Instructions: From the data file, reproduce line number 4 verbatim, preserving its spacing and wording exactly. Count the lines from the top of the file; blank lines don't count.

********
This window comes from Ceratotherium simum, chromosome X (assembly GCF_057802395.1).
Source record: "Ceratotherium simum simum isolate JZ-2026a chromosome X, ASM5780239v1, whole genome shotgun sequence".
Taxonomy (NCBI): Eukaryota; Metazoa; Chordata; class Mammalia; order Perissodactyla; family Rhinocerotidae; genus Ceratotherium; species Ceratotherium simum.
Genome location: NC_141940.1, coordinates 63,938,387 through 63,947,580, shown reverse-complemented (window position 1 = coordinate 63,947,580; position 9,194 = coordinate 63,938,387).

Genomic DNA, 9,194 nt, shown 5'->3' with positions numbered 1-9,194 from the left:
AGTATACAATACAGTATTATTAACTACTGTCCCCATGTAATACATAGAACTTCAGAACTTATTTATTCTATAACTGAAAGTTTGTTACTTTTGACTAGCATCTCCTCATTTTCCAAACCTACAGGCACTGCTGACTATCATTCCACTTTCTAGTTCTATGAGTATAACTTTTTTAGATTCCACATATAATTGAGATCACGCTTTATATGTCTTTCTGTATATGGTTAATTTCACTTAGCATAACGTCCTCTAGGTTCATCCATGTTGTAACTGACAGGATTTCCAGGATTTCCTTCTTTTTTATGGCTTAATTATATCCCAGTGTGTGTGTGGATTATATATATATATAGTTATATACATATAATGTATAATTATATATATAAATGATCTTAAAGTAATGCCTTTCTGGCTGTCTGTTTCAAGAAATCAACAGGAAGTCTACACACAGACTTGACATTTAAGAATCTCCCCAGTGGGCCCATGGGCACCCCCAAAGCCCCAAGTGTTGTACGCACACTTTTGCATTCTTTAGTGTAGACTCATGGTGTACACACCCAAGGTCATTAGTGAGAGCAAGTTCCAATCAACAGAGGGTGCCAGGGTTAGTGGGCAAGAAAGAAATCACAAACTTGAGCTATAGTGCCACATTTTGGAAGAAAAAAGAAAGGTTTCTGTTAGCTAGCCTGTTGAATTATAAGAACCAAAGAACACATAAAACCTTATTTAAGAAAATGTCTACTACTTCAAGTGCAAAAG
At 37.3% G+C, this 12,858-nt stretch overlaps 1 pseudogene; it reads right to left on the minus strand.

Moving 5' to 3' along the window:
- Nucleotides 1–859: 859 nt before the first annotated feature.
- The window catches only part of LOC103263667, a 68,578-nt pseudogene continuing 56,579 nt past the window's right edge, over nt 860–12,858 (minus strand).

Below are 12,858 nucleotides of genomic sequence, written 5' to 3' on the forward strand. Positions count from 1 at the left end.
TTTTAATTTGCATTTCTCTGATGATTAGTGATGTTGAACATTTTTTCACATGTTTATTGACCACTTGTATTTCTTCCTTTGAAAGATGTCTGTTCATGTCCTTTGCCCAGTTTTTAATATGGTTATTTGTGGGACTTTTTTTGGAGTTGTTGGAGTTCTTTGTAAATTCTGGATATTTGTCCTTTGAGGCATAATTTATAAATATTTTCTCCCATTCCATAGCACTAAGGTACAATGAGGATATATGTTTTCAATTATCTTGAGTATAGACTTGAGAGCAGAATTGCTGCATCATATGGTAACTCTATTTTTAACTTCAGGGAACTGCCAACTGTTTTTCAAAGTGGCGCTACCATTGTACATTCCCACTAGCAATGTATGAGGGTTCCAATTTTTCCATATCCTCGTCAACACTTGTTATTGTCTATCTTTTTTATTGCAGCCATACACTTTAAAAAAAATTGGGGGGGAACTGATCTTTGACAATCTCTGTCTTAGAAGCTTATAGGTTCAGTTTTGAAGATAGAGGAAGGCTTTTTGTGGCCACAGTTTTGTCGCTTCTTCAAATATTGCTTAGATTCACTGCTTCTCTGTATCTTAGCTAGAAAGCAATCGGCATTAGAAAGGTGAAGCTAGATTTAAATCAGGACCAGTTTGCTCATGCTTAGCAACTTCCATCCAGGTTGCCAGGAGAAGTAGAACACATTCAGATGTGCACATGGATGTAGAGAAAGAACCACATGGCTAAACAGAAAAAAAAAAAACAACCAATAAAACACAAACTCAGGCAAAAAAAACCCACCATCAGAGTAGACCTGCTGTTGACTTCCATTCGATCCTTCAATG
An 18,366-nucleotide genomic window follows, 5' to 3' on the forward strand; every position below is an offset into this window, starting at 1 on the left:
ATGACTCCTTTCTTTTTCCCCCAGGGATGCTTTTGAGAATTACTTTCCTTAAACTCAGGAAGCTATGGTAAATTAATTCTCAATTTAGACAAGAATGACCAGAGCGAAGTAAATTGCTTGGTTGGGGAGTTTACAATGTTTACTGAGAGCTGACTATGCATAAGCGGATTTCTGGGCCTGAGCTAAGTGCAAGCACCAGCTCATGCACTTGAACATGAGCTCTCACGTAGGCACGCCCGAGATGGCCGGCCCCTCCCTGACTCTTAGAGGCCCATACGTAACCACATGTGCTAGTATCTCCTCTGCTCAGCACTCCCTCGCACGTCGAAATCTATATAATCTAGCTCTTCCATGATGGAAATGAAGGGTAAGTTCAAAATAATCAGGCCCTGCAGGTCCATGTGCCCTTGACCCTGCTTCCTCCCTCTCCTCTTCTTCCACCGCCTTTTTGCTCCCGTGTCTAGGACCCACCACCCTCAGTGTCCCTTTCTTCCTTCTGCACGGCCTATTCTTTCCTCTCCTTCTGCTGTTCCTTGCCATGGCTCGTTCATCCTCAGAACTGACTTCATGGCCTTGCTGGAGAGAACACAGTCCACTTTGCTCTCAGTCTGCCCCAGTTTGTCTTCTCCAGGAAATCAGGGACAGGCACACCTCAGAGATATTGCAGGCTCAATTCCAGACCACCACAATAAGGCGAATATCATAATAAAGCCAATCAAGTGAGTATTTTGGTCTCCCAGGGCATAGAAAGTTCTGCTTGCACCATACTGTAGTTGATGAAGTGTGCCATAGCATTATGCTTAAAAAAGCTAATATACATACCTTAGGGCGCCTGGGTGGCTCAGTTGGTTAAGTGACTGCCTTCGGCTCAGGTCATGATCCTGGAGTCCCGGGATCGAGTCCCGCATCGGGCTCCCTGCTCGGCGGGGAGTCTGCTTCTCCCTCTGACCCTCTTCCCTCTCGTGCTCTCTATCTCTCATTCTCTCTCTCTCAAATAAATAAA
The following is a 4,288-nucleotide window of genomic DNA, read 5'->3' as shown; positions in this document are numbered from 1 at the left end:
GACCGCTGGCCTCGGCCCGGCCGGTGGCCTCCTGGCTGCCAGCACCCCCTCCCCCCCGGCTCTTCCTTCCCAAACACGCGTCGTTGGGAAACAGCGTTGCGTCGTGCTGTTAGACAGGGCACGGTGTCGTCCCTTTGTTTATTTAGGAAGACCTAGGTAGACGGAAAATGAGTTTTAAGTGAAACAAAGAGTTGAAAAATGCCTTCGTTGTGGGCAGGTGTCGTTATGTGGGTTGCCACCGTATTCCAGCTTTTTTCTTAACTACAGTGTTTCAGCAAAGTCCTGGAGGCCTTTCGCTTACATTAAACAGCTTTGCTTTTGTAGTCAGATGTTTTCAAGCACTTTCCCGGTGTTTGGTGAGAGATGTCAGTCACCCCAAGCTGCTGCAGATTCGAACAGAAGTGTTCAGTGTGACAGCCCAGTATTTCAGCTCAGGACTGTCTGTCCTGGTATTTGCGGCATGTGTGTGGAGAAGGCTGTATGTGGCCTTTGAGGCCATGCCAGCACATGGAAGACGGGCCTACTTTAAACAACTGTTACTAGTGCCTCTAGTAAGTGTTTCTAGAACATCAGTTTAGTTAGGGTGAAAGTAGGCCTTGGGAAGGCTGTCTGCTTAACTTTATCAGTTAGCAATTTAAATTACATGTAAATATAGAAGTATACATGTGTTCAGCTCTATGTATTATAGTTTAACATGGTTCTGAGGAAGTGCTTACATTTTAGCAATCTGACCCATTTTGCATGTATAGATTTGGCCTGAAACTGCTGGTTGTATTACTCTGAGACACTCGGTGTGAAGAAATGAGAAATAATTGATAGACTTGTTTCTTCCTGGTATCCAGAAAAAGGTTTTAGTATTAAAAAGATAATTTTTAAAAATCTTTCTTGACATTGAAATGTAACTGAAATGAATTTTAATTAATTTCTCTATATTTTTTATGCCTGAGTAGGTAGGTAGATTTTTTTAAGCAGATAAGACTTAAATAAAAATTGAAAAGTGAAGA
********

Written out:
Genome location: NC_141940.1, coordinates 63,938,387 through 63,947,580, shown reverse-complemented (window position 1 = coordinate 63,947,580; position 9,194 = coordinate 63,938,387).